A screen in Saccharomyces cerevisiae identified CaMCM1, an essential gene in Candida albicans crucial for morphogenesis.
Rottmann M, Dieter S, Brunner H, Rupp S
Molecular Microbiology (2003)
Category: morphogenesis ¤ Added: Feb 20, 2003 ¤ Rating: ◊◊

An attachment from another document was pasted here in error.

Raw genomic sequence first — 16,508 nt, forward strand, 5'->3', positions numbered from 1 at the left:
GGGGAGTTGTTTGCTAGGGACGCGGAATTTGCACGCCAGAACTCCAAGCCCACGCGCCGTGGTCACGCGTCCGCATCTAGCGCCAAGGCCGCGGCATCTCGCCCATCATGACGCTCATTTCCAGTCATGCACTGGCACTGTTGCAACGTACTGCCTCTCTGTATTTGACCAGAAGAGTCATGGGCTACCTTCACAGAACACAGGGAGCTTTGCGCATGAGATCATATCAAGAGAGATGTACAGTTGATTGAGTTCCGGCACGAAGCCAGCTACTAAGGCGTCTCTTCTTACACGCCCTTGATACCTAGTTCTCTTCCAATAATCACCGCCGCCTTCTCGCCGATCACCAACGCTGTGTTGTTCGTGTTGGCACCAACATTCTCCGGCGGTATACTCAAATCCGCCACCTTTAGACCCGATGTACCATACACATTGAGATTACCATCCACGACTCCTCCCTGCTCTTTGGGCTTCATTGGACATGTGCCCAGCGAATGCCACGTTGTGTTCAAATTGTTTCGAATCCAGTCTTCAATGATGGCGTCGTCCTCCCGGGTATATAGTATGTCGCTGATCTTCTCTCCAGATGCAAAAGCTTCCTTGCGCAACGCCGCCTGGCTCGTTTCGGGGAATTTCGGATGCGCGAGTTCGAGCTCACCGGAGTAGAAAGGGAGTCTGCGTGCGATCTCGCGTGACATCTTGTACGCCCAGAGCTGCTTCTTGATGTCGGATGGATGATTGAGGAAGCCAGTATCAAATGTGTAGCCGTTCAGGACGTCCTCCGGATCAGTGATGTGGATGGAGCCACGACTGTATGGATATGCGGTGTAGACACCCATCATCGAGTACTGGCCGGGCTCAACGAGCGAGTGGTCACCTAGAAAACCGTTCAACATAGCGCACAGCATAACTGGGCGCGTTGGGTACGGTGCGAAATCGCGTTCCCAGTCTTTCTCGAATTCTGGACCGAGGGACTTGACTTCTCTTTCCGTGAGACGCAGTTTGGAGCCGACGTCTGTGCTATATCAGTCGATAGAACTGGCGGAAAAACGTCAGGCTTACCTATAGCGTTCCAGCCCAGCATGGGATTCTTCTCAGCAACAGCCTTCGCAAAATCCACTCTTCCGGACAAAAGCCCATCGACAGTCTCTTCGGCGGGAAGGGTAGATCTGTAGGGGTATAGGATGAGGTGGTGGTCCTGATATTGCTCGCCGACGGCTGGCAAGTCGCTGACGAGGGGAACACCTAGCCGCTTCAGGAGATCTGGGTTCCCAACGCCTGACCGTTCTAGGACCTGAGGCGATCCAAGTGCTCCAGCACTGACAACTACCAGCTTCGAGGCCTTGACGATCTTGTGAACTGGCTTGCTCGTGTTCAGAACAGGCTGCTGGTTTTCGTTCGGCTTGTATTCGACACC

Morphogenesis in Saccharomyces cerevisiae and the pathogenic yeast Candida albicans is governed in part by the same molecular circuits. In S. cerevisiae, FLO11/MUC1 expression has been shown to be modulated by multiple signalling pathways required for pseudohyphal development. We have established a screen in S. cerevisiae to identify regulators of fungal development in C. albicans based on FLO11::lacZ expression as a reporter. This screen identified both known components of the mitogen-activated protein kinase (MAPK) cascade and the cAMP cascade that are important for hyphal development in C. albicans, as well as genes not yet known to be involved in morphogenesis. The Candida homologue of MCM1 is one of the novel factors identified in this screen as being important for morphogenesis. CaMcm1p levels do not vary significantly in different cell types and respond to an autoregulatory feedback mechanism, arguing that CaMcm1p activity is regulated by post-translational modifications. Both overexpression and repression of this essential gene led to the induction of hyphae. Moreover, we found that the expression of HWP1, a hyphae-specific gene, was induced by repression of CaMCM1. The changes in morphology and HWP1 expression were not the result of a change in expression levels of NRG1 or TUP1, known repressors of hyphal development. Thus, CaMcm1p is a component of a hitherto unknown regulatory mechanism of hyphal growth.